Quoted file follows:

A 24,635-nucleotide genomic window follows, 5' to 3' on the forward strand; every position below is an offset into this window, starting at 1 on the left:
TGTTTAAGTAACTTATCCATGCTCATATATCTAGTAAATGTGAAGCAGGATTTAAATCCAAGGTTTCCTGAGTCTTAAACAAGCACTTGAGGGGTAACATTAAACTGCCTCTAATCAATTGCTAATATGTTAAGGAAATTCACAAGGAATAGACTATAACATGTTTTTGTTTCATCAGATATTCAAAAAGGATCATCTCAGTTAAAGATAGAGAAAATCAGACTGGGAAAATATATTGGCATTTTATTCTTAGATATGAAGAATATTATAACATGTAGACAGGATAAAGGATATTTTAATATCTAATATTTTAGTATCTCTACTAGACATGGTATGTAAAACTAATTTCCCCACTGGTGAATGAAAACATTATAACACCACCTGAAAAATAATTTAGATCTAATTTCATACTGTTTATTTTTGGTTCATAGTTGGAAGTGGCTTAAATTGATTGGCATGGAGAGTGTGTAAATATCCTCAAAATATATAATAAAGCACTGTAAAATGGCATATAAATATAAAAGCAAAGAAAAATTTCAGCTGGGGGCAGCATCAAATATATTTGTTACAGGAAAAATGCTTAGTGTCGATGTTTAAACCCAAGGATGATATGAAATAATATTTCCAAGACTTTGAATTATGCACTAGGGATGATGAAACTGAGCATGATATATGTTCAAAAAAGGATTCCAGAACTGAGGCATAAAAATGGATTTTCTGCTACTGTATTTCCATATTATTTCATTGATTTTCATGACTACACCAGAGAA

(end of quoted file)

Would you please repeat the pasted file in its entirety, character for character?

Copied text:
A 24,635-nucleotide genomic window follows, 5' to 3' on the forward strand; every position below is an offset into this window, starting at 1 on the left:
TGTTTAAGTAACTTATCCATGCTCATATATCTAGTAAATGTGAAGCAGGATTTAAATCCAAGGTTTCCTGAGTCTTAAACAAGCACTTGAGGGGTAACATTAAACTGCCTCTAATCAATTGCTAATATGTTAAGGAAATTCACAAGGAATAGACTATAACATGTTTTTGTTTCATCAGATATTCAAAAAGGATCATCTCAGTTAAAGATAGAGAAAATCAGACTGGGAAAATATATTGGCATTTTATTCTTAGATATGAAGAATATTATAACATGTAGACAGGATAAAGGATATTTTAATATCTAATATTTTAGTATCTCTACTAGACATGGTATGTAAAACTAATTTCCCCACTGGTGAATGAAAACATTATAACACCACCTGAAAAATAATTTAGATCTAATTTCATACTGTTTATTTTTGGTTCATAGTTGGAAGTGGCTTAAATTGATTGGCATGGAGAGTGTGTAAATATCCTCAAAATATATAATAAAGCACTGTAAAATGGCATATAAATATAAAAGCAAAGAAAAATTTCAGCTGGGGGCAGCATCAAATATATTTGTTACAGGAAAAATGCTTAGTGTCGATGTTTAAACCCAAGGATGATATGAAATAATATTTCCAAGACTTTGAATTATGCACTAGGGATGATGAAACTGAGCATGATATATGTTCAAAAAAGGATTCCAGAACTGAGGCATAAAAATGGATTTTCTGCTACTGTATTTCCATATTATTTCATTGATTTTCATGACTACACCAGAGAA